"The signs are just not that hard," Hale said. "Two cross-ups tonight. Just can't happen in a Major League game. That's just not acceptable. There's no mathematics going on. It's pretty simple. Sometimes in the heat of the battle you either see something different or you're thinking it's a different sign. We do switch signs sometimes, if we think somebody has got them at second."
Yes, that Edwin Jackson: Two days ago Jackson took the hill in Tampa Bay and was roughed up to the tune of eight runs in four innings. On Thursday, he did his part to make up for that -- as a pinch-hitter. In an effort to save his bench, Padres skipper Andy Green called on Jackson to pinch-hit with two outs and nobody on in the sixth inning. He worked a walk, went to third on Jankowski's double and scored from third after getting a great break on the passed ball.
"He loves it, he lives for it," Green said of Jackson on the basepaths. "I think he had more fun than anybody else today."
Bullpen meltdown: Barrett has closed some games for the D-backs, but his job Thursday was to pitch the eighth and set up Burgos for the save. After retiring the first two hitters of the inning easily, Barrett gave up an opposite-field single to Jankowski, which ignited the decisive rally.
"Last time I faced Jankowski he got a fastball away and he kind of was looking that way," Barrett said. "So I feel like he was probably doing the same thing that at-bat too." More >
"I don't think anybody wants to throw a breaking ball with him on base. They're more concerned about him at first base stealing second base then sometimes even Wil Myers or [Yangervis] Solarte in the box." -- Padres manager Andy Green on JankowskiMore >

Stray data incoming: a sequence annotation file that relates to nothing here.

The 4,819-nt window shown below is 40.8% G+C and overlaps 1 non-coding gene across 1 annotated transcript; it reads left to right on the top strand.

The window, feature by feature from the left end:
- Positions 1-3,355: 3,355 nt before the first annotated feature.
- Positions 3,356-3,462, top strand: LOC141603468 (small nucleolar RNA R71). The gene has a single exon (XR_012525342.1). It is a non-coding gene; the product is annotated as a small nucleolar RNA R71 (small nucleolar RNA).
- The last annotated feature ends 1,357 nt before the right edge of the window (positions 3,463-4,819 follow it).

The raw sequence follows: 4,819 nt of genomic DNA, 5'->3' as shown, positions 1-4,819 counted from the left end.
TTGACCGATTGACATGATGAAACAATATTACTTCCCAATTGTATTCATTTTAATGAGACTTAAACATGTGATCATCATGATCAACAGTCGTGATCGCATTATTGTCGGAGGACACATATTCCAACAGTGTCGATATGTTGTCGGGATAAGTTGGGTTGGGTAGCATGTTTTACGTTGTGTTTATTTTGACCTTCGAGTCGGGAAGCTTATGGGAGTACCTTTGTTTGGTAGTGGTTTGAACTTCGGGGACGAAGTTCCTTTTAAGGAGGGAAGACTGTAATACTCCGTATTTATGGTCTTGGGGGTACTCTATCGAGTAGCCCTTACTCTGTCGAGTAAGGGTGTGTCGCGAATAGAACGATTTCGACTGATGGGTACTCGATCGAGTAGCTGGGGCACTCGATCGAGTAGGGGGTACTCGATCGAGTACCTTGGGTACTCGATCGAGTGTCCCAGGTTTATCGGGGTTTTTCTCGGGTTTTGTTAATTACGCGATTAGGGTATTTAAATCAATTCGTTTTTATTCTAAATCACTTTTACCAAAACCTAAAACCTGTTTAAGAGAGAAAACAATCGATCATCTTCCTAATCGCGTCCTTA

After a one-out single in the third, Jankowski swiped his 26th bag of the season -- putting him fourth in the National League. But he needed a bit of help after being initially ruled out at second base. The Padres challenged the play, and replay confirmed Jankowski's hand snuck under the tag of Segura, so the call was overturned.
D-backs:Zack Greinke will look to rebound from one of the worst starts of his career when he takes the mound against the Padres on Friday night at 7:40 p.m. MST. Greinke allowed nine runs and lasted just 1 2/3 innings on Sunday against the Red Sox at Fenway Park.
Padres: Coming off his best outing as a Padre, right-hander Jarred Cosart takes the ball Friday night for the second contest of this four-game set. First pitch is slated for 7:40 p.m. PT. Cosart held the Mets to one run over six innings Saturday and appears to have fully put blister issues behind him.
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AJ Cassavell covers the Padres for MLB.com. Follow him on Twitter @ajcassavell.
Steve Gilbert has covered the D-backs for MLB.com since 2001. Follow him on Twitter @SteveGilbertMLB.